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Blind Harry's Wallace

The Life and Heroick Actions of the Renoun'd Sir William Wallace,
General and Governour of Scotland
by William Hamilton of Gilbertfield

Book XII, Chapter VI (Continued)
How WALLACE was betray'd by Sir John Monteith, carry'd to England and martyr'd there.

Read a synopsis of this chapter in modern American English.

The following Story savouring of the superstitious Credulity of the People and deceitfull Cousenage of the Monks of these Times, we have notwithstanding insert, lest we should seem at our own Hands rashly to omit any Thing that we found in our Copy; to the End we may be admonished to study Thankfulness to GOD, who hath now open'd our Eyes to see thro' the Mist wherewith these former Ages were blinded.

A Monk there was in Burie Abbay then,
The most Religious of that Sect of Men.
Another there of the same Order stood,
That knew his Life, Chast, Innocent and good.
The younger Monk, to know hid secrets fond,
Of the old Father did obtain a Bond,
That after Death he would return and tell,
What Things he knew concerning Heaven and Hell.
Whose Sp'rit removing from the World vain,
Did at the Time appointed come again
To the young curious Monk in Figure bright,
Fully resembling that of Lantern light.
A Fire Brand he in his Fore-Head bore,
Which did surprize the Monk, and fright him sore.

Then said a Voice, "GOD hath me granted Grace,
To keep the Promise I made in this Place."
"Where art thou now, I thee Conjure to tell,"
Said the young Monk, "whether in Heaven, or Hell."
"In Purgatory," said the Spirit, "where
I must remain for half a Year and mair.
And after that shall have a Passage even,
That will Conduct and lead me safe to Heaven.
Yet unto thee I freely must declare,
Two yet alive shall be before me there."

"The first of these, if you would know him then,
Hath in his Life kill'd a great deal of Men.
Yet shall a Martyr dy on Wednesday next,
Which for that Purpose is the Day prefix't."
"I fear he shall not have so good a Fate,"
Said the young Monk, "for GOD doth Slaughter hate."
"It's Wallace," said the Sp'rit, "pray, understand,
That took a Just, and Righteous War in Hand,
For his own Country, 'gainst a cruel Foe.
Therefore to Heav'n he certainly must go."

"Next a poor Priest, to be commended much,
Whose Gratitude and Thankfullness was such,
That tho' his Livings were but small and mean,
Was satisfi'd and never did complain.
He certainly before me must also,
Unto the holy Heavenly Mansions go.
I am the Third by the Almighty's Grace,
Brother," he said, "shall go unto that Place."

"At which Relation," said the curious Monk,
"Tell I this Story, Folks will call me drunk.
And tell me that I either Dream or Rave."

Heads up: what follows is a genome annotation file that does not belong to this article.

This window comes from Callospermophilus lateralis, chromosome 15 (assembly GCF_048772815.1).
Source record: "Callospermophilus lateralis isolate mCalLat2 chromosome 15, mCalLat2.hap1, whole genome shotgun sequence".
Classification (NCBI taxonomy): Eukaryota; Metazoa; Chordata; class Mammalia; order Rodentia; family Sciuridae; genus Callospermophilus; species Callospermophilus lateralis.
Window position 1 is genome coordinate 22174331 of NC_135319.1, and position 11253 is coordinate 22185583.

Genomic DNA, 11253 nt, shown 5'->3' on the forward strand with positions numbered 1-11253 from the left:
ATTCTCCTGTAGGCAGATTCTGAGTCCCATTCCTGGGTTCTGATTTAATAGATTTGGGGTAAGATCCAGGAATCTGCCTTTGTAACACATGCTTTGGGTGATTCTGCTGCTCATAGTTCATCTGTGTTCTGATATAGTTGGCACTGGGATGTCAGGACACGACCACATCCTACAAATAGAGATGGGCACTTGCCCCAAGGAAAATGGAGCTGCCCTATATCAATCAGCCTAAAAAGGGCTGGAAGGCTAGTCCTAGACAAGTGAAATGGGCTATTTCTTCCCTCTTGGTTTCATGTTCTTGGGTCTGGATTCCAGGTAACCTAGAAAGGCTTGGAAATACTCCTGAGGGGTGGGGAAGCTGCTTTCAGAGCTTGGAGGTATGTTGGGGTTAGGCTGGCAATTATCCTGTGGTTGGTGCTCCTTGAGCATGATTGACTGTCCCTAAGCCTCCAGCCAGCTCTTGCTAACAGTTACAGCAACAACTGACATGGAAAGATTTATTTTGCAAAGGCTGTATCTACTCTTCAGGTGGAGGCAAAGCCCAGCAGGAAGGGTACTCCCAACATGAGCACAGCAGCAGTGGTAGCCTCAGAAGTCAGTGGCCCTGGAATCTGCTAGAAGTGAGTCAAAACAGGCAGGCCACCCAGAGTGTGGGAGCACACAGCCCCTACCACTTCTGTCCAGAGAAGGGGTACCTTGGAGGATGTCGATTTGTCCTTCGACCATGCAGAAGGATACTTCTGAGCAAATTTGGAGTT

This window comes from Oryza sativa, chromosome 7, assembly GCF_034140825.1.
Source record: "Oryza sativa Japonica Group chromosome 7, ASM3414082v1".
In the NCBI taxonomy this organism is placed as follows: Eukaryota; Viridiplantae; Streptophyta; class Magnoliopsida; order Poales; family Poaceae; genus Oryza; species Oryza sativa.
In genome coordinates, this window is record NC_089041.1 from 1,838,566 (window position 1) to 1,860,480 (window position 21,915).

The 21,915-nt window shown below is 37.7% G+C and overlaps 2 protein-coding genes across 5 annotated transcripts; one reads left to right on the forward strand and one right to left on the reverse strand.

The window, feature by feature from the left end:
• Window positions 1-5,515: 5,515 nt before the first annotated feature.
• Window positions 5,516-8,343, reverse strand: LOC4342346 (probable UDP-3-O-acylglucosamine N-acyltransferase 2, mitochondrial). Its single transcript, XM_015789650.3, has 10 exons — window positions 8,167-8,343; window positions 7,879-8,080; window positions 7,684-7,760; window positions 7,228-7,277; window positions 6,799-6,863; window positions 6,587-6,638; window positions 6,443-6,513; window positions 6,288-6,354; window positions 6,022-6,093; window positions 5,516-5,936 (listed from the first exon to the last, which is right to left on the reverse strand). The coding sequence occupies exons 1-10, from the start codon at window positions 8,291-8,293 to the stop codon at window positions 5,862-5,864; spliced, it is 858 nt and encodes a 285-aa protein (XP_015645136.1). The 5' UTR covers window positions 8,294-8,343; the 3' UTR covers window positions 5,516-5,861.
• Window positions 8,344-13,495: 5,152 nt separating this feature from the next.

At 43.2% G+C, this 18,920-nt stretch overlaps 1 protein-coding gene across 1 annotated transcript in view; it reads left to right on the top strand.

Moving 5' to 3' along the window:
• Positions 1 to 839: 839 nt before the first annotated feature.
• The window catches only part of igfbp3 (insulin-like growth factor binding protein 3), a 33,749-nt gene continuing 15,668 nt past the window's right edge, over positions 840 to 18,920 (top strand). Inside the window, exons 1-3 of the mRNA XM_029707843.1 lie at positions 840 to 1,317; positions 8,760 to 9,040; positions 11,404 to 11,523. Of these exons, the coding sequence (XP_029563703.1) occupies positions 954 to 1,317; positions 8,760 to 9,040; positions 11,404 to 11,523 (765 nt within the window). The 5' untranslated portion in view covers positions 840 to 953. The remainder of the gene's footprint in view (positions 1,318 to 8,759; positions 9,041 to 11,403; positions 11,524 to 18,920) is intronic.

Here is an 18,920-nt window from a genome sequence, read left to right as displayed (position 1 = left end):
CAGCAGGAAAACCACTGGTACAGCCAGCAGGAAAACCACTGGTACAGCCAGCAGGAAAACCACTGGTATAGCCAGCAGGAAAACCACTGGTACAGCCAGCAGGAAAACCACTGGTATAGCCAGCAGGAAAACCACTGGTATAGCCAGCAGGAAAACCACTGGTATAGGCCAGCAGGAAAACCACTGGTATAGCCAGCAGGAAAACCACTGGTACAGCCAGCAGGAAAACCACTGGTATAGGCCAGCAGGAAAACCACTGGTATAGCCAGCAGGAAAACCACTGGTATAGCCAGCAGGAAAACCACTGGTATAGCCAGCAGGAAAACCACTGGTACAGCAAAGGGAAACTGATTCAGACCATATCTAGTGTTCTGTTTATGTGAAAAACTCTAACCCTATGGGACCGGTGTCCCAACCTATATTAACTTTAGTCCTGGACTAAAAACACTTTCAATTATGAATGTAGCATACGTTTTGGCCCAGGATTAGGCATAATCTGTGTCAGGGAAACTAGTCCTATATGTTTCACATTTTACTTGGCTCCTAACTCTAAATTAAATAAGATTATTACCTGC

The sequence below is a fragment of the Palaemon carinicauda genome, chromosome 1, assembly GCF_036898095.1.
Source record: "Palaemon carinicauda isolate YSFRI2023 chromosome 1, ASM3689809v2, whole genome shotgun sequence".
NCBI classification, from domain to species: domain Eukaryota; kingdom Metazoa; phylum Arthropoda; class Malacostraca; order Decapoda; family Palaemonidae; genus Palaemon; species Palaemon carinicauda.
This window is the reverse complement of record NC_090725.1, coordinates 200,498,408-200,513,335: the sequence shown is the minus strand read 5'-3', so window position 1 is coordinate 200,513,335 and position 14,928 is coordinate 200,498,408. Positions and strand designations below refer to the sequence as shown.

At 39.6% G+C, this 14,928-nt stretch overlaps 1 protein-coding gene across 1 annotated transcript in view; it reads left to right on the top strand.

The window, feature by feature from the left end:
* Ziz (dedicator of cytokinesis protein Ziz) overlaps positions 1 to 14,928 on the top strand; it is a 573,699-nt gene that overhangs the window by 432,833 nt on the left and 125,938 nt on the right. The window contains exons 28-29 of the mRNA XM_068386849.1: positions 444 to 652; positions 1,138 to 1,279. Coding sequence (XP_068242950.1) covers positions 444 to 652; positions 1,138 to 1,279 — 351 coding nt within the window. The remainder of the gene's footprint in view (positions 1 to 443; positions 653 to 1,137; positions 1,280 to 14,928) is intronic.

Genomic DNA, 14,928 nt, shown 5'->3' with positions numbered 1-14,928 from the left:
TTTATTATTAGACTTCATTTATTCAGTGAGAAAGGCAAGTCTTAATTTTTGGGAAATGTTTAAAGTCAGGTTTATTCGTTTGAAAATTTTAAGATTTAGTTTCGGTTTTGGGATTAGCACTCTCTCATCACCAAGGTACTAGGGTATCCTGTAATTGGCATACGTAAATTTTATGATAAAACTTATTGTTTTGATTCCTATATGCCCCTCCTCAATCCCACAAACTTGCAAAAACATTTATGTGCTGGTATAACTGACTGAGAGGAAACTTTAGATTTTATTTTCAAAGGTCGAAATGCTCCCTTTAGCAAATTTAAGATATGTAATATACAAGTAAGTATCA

"Then," said the Sp'rit, "this Witness thou shall have:
The Bells shall ring in spite of earthly Pow'r,
That Day he's kill'd, the space of half an Hour."
Which came to pass, a Thing both strange and odd,
Was publish'd and believ'd, thro' Britain broad.

The Sp'rit departed and the Monk went Home,
But I proceed to Wallace Martyrdom.
Who by the armed Soldiers from his Bed,
Upon the fatal Wednesday forth was led,
To be a Victim to the South'ron's Rage,
Since nothing less their Fury could asswage.
Where meekly he casting his Eyes about,
Did for a Priest Religiously call out.
Which Edward did refuse, and with next Breath
Discharg'd his Clergy, all on pain of Death.
The Bishop then of Canterbury, broke
Out in a holy Passion and thus spoke.

"Here I protest against such Wickedness;
In spite of thee, O King, I'll him Confess.
And if thro' Force thou stop me from this Thing,
I vow to GOD, my righteous Heav'nly King,
O'er England all I shall thee Interdict,
And make it known thou art a Heritick.
The holy Sacrament I shall him give,
Then take thy choice to starve or let me live.
It were more Honour for thy Crown, I say,
To Save his Life then thus to take't away.
Thou all thy Life hast rung in sinfull Deed,
As shall be seen on thee or on thy Seed."

At which the King enrag'd commands to seize
The holy Bishop, nothing else would please.
His Lords intreated he might not do so,
But for the Churches sake would let him go.
Each good Man thought the Bishop in the Right,
Who gravely walk'd to Wallace upon Sight,
Heard his Confession all unto the End,
And humbly did his Sp'rit to GOD commend.
Then took his leave, no longer did abide,
But to Westminster straight away did ride.

Wallace about him, from his Child-hood kept,
Where e'er he went, whither he walk'd or slept,
A Psalter Book, which he beseech'd the Knight,
Lord Clifford, might be brought into his Sight.
Which done, he caus'd a Priest upon the Place
To hold it open straight before his Face,
On which he look'd, sometimes his Eyes up cast,
Religiously unto his very last.
Then quickly came the Executioner who,
Gave him the fatal, and the Mortal blow.

Thus in Defence, that Hero ends his Days,
Of Scotland's Right, to his immortal Praise.
Whose valiant Acts, were all recorded fair,
Written in Latin by the famous Blair,
Who at that Time the Champion did attend,
Was an Eye-Witness and his Chaplain then.
And after that as History does tell
Confirm'd by Sinclair, Bishop of Dunkel.


The ballad, The Life and Heroick Actions of the Renoun'd Sir William Wallace, General and Governour of Scotland, by William Hamilton of Gilbertfield, 1722, is in the public domain.